Skip to Content

Blog

Category: Financial Advisory

We have distilled decades of experience at the intersection of law, business and finance into a suite of articles to help our clients make sense of business valuation, forensic accounting, and litigation support. Please visit our site regularly for our latest content.

Beyond Financials: A Look at Key Valuation Drivers

Posted in Business Valuation, on Jul 2024, By: Mark S. Gottlieb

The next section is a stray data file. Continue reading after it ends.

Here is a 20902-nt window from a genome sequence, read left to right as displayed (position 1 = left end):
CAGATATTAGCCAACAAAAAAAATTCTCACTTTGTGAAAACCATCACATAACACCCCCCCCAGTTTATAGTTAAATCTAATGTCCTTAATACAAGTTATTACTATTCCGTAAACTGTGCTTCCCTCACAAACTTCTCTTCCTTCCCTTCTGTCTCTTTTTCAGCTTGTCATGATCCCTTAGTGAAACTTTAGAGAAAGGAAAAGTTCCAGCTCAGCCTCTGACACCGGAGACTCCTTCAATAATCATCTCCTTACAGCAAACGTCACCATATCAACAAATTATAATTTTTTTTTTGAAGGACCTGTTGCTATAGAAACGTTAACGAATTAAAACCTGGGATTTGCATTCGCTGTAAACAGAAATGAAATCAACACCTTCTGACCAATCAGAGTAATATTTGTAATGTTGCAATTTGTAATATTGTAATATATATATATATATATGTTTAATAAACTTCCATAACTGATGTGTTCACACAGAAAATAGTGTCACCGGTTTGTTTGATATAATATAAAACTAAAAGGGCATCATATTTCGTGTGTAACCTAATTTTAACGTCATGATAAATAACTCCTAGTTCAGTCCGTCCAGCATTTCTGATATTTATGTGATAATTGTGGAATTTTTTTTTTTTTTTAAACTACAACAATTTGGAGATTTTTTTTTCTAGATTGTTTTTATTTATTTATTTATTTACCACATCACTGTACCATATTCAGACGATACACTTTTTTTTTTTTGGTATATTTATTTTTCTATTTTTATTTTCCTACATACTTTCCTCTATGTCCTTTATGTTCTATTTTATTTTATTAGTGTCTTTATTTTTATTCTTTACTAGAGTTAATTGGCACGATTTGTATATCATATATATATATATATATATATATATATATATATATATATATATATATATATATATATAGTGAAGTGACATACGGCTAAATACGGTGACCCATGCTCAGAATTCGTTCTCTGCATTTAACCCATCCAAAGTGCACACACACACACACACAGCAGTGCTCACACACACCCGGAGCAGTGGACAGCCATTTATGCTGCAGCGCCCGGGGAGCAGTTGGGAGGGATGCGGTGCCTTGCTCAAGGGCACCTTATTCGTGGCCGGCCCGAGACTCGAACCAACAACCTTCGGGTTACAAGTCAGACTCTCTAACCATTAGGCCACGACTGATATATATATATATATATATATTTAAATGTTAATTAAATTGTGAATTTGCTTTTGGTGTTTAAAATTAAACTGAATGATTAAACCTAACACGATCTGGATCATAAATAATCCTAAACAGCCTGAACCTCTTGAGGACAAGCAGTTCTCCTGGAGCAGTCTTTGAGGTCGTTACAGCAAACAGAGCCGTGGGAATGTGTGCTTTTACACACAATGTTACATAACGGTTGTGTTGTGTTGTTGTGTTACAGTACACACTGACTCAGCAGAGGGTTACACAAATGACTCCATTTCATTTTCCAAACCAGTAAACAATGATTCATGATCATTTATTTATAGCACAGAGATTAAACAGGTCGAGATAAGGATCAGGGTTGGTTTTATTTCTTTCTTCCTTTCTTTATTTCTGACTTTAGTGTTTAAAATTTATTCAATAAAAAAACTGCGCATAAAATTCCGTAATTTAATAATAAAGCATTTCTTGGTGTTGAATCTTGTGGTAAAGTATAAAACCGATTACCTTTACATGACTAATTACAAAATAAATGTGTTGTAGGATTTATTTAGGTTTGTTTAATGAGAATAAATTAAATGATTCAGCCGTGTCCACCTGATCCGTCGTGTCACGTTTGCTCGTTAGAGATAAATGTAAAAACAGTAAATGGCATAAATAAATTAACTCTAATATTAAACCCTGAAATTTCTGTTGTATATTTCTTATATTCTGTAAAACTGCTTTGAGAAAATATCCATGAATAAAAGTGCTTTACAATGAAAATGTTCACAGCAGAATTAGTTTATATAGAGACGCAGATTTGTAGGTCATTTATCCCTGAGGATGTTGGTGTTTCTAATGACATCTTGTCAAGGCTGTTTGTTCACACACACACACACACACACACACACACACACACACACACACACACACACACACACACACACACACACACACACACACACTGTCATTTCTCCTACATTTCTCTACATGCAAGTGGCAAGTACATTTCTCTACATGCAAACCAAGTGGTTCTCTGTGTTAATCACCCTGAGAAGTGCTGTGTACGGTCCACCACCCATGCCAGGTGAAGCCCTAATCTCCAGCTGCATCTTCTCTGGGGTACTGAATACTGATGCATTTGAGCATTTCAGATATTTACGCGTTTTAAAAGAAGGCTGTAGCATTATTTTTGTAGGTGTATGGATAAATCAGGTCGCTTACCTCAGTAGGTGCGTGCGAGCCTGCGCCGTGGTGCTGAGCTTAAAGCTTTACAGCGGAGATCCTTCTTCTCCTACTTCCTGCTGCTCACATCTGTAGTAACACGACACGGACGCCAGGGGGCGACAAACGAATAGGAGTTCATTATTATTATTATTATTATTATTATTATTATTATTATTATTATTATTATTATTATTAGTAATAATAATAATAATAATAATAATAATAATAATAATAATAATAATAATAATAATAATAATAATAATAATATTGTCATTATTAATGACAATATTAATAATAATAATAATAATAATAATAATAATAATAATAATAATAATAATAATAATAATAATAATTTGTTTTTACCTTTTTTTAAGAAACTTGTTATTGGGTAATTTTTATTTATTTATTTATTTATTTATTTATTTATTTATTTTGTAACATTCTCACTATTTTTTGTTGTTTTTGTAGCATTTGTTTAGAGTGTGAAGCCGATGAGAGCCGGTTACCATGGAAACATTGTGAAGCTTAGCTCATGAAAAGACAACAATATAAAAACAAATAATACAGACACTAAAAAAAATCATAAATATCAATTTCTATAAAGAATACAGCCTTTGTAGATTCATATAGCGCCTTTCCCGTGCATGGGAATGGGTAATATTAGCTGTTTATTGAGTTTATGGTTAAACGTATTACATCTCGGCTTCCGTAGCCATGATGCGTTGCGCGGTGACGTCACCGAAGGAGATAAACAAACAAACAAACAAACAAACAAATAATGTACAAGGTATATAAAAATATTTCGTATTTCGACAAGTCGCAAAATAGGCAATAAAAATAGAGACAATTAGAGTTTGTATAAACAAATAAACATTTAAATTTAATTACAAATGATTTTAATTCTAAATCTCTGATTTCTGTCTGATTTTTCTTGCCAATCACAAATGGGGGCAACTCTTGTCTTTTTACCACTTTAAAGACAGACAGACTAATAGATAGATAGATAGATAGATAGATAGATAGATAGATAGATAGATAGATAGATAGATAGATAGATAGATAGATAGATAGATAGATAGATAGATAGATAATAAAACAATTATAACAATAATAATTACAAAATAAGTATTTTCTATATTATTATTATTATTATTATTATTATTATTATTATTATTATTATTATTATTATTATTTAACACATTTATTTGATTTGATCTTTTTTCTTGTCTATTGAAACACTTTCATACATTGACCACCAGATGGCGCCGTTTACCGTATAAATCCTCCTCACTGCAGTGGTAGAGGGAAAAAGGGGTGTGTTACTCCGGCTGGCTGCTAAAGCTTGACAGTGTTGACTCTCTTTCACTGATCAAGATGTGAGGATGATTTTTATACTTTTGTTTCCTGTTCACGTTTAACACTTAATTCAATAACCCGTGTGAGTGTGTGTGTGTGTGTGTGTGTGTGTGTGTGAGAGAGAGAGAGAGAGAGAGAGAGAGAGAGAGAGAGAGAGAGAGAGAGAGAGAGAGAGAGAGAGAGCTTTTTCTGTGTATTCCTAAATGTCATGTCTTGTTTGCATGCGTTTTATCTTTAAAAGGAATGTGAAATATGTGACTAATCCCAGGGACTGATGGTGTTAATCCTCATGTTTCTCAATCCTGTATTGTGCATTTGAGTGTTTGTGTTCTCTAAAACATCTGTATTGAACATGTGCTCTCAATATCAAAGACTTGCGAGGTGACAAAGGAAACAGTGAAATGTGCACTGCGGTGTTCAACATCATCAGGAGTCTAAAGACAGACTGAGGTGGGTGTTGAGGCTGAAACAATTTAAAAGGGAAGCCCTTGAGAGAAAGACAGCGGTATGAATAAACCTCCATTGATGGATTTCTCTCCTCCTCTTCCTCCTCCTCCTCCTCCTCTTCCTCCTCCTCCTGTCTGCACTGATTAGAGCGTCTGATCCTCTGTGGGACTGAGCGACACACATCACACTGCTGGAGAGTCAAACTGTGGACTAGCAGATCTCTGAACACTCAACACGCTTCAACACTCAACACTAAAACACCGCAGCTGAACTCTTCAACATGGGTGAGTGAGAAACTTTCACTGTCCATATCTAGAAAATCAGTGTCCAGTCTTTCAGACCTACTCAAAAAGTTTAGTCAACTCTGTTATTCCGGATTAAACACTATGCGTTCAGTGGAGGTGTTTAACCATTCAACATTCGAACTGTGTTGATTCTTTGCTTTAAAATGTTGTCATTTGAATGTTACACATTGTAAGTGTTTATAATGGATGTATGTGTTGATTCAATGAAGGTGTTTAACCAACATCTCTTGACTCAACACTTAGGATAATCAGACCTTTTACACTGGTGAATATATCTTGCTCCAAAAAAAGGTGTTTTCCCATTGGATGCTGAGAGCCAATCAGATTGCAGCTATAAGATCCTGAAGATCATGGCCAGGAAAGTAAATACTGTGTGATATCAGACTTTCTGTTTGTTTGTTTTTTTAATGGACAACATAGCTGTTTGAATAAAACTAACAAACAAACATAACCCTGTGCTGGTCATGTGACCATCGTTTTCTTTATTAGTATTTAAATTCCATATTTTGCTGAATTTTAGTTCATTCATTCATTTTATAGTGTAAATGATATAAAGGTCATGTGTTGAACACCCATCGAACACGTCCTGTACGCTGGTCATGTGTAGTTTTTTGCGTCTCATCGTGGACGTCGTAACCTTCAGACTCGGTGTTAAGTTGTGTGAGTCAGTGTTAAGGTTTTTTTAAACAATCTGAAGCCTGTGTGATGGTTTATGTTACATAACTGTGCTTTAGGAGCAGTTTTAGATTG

Make no mistake about it: Analyzing and understanding the subject company’s financial statements is paramount when opining on value. However, when you start “peeling the onion,” other factors play an important role.  This is why you can value two similar businesses simultaneously and arrive at different values. Key valuation drivers range from a business’s culture to tangible assets and/or intellectual property. The following provides just a few that should be considered beyond a company’s financial composition. Customers & Competitors Dependency on a few or limited customers will almost always make a business vulnerable.  In other words, a diversified customer base is almost always preferable.  A customer base extending across several geographic regions or market sectors may add even greater value than expected.  This is not just a valuation expert speaking but a sentiment many sophisticated buyers share. Industry An industry by itself can also be a valuation driver – particularly if the sector is expanding rapidly, like AI. Business analysts are often attracted to startups in a young, hot industry – rather than one solely dependent upon organic growth. Keep in mind that you can’t use industry as your sole determinant of value.  Value and the valuation process are acknowledged when a company distinguishes itself from the herd. Internal assets Favorable internal factors may also drive a company’s value. Although these factors may not be as clear as financial performance indicators, one should assess the following attributes when determining value: Management talent: Is the subject company’s management team capable of running […]